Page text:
Most states allow for a third delivery method, but the method can vary by state. The final option provides an option for leaving the notice or sending it by mail after the process server has made multiple, qualified attempts. Two examples of how different courts define a third method include Conspicuous Service and Posting and Mailing. Examples of how these methods can be defined by courts are provided below, taken from New York’s and California’s guidelines.
New York’s courts define conspicuous service as:
- Conspicuous Service: After making one attempt to deliver the papers to a resident of suitable age or someone who works at the apartment, once during working hours and once outside of working hours, an adult (not the landlord or owner) tapes the notice to the door or places it under the door and mails two copies of the Notice of Petition and Petition to the tenant by both regular and certified mail by the next business day
California's courts describes posting and mailing as:
- Posting and Mailing: After failing to serve the documents via Personal Delivery and Substitute Service, the server must write a declaration to the court of the attempts, and the judge may allow the landlord to serve by posting and mail. The landlord may then post a copy of the Summons and Complaint on the property in question, and send a copy by certified mail.
Best Practices in Service of Process for Eviction
Evictions are stressful for the landlord and the defendant. It is important to be professional and courteous, providing the best experience and service of process for any legal document. Best practices for service of process include:
- Be aware of any special regulations for serving eviction notices in the state.
- Consider calling a phone number if someone does not approach the door after knocking.
- Be sure to adhere to any current public health and safety guidelines in place. (See ABC Legal’s COVID-19 Safe Service Procedures)
- Remain neutral, if not friendly and keep interactions respectful.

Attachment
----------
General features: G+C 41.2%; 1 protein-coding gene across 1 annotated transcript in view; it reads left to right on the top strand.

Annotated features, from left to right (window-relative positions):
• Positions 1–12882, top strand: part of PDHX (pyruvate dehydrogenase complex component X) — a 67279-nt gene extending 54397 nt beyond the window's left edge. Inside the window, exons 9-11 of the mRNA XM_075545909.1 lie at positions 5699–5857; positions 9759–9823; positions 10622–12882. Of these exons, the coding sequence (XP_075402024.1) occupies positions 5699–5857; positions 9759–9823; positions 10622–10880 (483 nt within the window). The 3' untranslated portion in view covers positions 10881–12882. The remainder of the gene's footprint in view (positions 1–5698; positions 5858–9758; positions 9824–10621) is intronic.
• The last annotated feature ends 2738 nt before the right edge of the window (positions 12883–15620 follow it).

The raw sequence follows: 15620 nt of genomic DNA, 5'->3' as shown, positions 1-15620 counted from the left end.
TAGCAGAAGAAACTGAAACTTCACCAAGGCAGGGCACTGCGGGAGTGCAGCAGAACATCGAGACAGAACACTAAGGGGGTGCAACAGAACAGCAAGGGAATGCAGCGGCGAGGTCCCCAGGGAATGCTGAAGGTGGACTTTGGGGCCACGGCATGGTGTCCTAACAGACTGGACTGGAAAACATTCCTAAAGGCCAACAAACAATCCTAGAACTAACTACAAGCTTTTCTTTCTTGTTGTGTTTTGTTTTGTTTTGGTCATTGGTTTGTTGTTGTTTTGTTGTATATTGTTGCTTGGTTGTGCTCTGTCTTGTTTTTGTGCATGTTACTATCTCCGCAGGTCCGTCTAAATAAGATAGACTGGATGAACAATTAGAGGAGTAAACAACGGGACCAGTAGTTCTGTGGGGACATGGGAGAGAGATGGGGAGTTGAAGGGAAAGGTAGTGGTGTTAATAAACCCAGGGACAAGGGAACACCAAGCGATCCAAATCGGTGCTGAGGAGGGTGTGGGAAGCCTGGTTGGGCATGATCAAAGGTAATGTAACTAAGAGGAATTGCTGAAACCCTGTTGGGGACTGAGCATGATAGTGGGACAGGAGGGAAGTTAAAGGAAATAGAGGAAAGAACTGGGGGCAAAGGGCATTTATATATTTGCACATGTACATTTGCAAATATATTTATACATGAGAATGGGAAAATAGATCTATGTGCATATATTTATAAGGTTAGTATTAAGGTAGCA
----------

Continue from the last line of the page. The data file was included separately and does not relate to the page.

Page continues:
- If regulations allow the physical posting of a document, be certain to not disrupt or damage property.
Handling evictions lawsuits in accordance with local laws is essential to managing a highly emotional situation in the most efficient manner, reducing chances for misinformation, misunderstandings and improper conduct. Process servers can help keep legal processes in line and make a tense interaction less volatile.
For more information regarding process servers and service of process, visit www.abclegal.com.
About ABC Legal Services
ABC Legal is the nation’s leading service of process and court filing company and is the official process server to the U.S. Department of Justice. Docketly is a subsidiary of ABC Legal, providing appearance counsel on a digital, custom-built platform that smoothly integrates with our applications and services. ABC Legal’s applications are cloud-based and compatible for use on desktop, browser, and smartphones. Our solutions and digital approach ensure process server partners, law firm customers, and their clients save valuable time and resources when serving legal notices safely and with maximum compliance, control, and transparency. ABC Legal is based in Seattle, WA, with more than 2,000 process servers throughout the U.S., as well as internationally in more than 75 countries. To learn more about ABC Legal, our solutions, and subsidiary company Docketly, visit www.abclegal.com.